Chapter 1 – leading folks in fun
what make a leader popular?
Have you ever watched a recreation leader in action and tried to analyze what makes him well liked? You would find it interesting, and helpful too, to observe not one but several game leaders and to note what they have or what they do in common that makes the group have fun. See if you agree with these points that we have discovered about the usual popular leader:
He is well prepared. He doesn’t flounder, trying to think how to break the ice or trying to remember the rules of a new game. He knows that it takes not just practice and experience but hard work ahead of time to hold a successful party.
He is group-minded. He regards himself as a part of the group, even though he is the leader, and so he refers to himself and the group as “we” –thus identifying himself with the group. He does not try to “run” the crowd; he is guided by its wishes. He gets his goals from the group, giving guidance in the process, but he himself has certain objectives in mind for the event. His genuinely democratic attitude draws out the confidence and trust of the group members because they know that he respects them as persons.
He likes people. Therefore he is understanding and friendly. He is tactful and kindly in giving directions and in correcting the players—not sharp-tongued or witty at their expense. He knows that a desire for recognition is one of the basic needs of everybody, and so he expresses appreciation of things well done by individual players. He recognizes that people are different, and so he doesn’t assume that everybody will want to take part in all the games, but he tries to offer at least a few activities that they all will enjoy. He knows how to help others have fun. He is sensitive to the needs and moods of the group. At the same time he is pleasantly firm and does not allow the distracting activity of a few to disturb the entire group.
He has valuable personal qualifications or characteristics such as poise –he is not thrown off balance by little irritations; humility—he is confident by not cocky, and he is not afraid to reveal that he doesn’t know everything; creativeness—he like to try new ideas, new patterns, and he is constantly learning from the group. He is a hard worker and he asks no one to do something that he would not be willing to do himself. He has a strong sense of responsibility. (He is not like the counselor who puffed up the hill and asked everyone along the road, “Did you see a group of little boys go by here? I’m their leader.”) He is a fun lover himself—and that spirit is, of course, contagious. He has vision—he wants the persons in his group to learn and grow through the very activities of the group. He has religious faith—a code which recognizes the fatherhood of God and the brotherhood of man, and so he carries out that creed in his relations with all members of the group, believing that they can grow and develop through the right kind of fun as well as through other means.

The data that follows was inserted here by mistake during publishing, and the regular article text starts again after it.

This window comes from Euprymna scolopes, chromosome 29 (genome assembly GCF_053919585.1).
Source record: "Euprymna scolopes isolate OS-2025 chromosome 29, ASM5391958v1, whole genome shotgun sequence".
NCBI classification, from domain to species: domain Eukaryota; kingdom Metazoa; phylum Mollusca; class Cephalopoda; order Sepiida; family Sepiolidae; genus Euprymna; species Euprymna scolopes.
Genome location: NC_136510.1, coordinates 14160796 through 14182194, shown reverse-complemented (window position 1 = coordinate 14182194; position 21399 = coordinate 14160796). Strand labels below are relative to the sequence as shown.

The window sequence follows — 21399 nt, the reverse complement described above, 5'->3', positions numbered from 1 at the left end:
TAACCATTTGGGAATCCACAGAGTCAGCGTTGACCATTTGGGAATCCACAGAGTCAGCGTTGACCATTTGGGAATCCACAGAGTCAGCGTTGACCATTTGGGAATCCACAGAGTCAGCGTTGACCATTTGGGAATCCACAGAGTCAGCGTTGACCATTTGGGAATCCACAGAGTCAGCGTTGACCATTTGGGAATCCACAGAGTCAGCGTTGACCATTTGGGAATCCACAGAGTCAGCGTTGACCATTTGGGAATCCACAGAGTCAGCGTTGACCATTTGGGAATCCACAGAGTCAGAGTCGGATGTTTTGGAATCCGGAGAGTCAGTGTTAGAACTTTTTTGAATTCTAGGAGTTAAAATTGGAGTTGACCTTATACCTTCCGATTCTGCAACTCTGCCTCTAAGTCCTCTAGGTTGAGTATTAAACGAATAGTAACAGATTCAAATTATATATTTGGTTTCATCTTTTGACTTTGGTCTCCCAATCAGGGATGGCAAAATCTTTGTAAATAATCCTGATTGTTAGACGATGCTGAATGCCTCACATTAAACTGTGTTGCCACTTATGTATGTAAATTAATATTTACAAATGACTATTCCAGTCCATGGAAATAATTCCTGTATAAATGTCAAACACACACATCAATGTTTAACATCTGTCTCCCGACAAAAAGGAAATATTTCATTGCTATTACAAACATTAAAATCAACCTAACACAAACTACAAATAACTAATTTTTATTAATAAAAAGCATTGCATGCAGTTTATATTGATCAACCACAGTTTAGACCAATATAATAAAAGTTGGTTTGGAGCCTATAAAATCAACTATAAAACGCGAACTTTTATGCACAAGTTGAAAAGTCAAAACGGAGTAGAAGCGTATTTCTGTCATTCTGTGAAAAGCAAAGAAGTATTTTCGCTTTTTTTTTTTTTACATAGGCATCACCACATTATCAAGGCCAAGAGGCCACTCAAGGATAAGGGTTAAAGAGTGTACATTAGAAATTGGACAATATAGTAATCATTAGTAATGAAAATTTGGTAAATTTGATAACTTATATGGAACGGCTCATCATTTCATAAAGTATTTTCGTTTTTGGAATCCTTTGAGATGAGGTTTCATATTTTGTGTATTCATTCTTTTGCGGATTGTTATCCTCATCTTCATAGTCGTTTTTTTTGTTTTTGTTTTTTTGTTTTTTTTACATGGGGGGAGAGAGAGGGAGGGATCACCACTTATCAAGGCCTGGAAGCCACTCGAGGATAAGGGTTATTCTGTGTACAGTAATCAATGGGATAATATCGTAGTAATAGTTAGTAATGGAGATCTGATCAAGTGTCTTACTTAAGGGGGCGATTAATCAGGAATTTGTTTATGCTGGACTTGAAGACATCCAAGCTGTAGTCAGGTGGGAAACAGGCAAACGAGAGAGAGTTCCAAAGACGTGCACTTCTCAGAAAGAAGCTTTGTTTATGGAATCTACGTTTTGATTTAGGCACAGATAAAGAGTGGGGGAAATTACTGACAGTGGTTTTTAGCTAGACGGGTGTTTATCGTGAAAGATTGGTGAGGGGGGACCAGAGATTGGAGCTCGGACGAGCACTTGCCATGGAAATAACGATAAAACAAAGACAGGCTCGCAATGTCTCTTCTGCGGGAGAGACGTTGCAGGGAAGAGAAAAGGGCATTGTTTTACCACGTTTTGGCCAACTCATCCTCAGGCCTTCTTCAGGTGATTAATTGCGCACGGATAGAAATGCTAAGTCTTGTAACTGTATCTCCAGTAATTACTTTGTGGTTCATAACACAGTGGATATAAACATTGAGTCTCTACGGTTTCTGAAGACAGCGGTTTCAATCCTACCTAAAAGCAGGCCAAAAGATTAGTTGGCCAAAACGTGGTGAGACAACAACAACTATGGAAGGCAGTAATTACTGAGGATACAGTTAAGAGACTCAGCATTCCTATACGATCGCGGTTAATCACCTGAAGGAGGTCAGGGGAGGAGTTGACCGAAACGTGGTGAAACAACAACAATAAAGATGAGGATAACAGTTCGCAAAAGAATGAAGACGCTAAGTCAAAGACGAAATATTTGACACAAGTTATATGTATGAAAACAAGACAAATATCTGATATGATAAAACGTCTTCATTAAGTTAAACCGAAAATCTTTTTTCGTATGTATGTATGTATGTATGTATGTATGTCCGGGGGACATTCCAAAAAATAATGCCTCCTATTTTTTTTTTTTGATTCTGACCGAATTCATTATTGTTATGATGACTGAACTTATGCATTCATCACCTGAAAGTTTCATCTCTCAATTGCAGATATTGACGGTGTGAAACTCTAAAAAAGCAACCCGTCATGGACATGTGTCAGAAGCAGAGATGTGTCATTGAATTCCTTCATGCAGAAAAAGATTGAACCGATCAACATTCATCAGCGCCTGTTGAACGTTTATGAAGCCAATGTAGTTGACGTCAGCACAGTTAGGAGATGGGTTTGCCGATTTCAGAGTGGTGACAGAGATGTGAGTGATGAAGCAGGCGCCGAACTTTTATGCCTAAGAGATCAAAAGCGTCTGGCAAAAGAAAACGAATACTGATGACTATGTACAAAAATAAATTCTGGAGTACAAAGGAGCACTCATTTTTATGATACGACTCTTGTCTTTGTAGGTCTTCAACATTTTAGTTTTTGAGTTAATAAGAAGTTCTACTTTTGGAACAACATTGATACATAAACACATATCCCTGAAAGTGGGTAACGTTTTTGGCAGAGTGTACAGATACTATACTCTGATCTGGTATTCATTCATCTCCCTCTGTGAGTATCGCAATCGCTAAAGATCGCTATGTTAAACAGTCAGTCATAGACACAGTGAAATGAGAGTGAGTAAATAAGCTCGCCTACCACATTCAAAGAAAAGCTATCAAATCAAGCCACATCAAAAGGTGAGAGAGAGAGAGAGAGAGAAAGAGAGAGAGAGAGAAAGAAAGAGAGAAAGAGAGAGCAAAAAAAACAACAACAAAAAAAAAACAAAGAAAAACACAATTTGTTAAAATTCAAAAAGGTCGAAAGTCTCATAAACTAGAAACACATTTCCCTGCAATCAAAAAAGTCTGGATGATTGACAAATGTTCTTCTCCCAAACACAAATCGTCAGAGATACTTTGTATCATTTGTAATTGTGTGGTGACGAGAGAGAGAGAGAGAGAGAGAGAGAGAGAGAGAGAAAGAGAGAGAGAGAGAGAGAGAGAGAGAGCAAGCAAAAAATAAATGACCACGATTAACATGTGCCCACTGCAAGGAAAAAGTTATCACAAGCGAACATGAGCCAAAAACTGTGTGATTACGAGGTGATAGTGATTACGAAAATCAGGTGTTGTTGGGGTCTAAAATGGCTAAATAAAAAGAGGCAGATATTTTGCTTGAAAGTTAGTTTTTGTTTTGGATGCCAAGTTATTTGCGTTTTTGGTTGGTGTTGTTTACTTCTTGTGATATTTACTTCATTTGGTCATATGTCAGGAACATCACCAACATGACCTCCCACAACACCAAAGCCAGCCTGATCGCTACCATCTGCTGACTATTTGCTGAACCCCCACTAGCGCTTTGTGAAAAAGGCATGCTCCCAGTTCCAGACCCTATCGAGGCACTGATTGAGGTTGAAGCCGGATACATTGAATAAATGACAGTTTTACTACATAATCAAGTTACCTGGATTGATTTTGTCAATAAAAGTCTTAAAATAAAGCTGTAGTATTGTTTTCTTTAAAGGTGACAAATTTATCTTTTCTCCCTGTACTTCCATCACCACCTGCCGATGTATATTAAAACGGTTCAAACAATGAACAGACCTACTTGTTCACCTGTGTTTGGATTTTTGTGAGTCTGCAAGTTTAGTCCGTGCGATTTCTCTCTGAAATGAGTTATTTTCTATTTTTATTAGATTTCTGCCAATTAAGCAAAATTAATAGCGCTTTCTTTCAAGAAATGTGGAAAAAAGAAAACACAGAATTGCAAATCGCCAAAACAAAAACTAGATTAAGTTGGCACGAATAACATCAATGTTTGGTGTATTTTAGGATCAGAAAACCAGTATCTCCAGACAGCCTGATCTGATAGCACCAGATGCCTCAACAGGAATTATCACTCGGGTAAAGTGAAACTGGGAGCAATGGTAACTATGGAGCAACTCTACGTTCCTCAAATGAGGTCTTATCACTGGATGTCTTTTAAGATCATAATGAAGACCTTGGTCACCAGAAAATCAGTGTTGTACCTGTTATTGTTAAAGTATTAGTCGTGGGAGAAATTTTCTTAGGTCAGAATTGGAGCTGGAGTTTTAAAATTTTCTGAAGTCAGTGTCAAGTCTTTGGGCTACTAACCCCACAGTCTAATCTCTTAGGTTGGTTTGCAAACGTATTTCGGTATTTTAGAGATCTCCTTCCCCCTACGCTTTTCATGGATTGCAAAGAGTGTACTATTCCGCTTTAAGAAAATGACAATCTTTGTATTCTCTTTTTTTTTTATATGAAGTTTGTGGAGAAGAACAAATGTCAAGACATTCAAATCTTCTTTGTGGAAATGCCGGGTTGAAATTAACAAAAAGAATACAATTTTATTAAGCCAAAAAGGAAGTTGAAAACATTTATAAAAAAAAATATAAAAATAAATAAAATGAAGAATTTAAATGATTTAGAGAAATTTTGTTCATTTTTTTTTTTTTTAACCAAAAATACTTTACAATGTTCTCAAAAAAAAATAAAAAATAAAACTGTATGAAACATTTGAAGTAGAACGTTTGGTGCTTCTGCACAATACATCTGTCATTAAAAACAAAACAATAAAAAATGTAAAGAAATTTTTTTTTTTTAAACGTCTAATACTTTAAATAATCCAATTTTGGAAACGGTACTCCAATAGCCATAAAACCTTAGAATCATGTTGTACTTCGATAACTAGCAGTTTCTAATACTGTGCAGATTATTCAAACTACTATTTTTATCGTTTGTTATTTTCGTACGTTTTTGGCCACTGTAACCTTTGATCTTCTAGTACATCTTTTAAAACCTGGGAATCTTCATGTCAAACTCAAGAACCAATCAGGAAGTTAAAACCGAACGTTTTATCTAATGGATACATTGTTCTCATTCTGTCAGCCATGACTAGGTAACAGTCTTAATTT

how do you begin if you are a new leader?
First of all, ask yourself these questions: “If I were coming to this party as a guest, not as a leader, would I enjoy this activity? What would be my state of mind? What would I want the leaders to do to make me feel comfortable when I arrived? Or after I had been there a while?”
With these thoughts in mind, line up your activities and decide your program in advance. You may want to start out in the simplest way with games that can be played with the group seated. It is harder to direct a group “on their feets than on their seats.”
If the group is large, it is well to break it up into small units or circles for at least part of the time, so that the experience can be kept personal. That is why square dances and relay races are such fun. Encourage all members of the group to join in the fun, but don’t force them to participate actively all the time. Remember that sometimes, especially for elders, it is possible to take part and have fun just by watching a game.
You may have been asked to lead a group over a long period of time—for example, as a club adviser. In that case, an interest finder is useful to discover what recreational activities really interest the members. Get a small committee from the club members to help draw up the questions or items to be checked and, later, to record the answers.
No matter whether you are somebody who has been asked to take charge of the games just one night at a church family party or at the grange meeting, or a scout counselor off on a hike with your group, or a chaperone at a PTA dance, you will benefit from an occasional recreation leadership training course. Ask more experienced leaders in your school, church, club, or agency whether such courses are available in your own or a nearby community. Sometime in small towns there are monthly voluntary meetings held for swapping ideas. You can start a small library of your own, too, on games, skits, and stunts as a dependable and readily available resource.
…to be continued…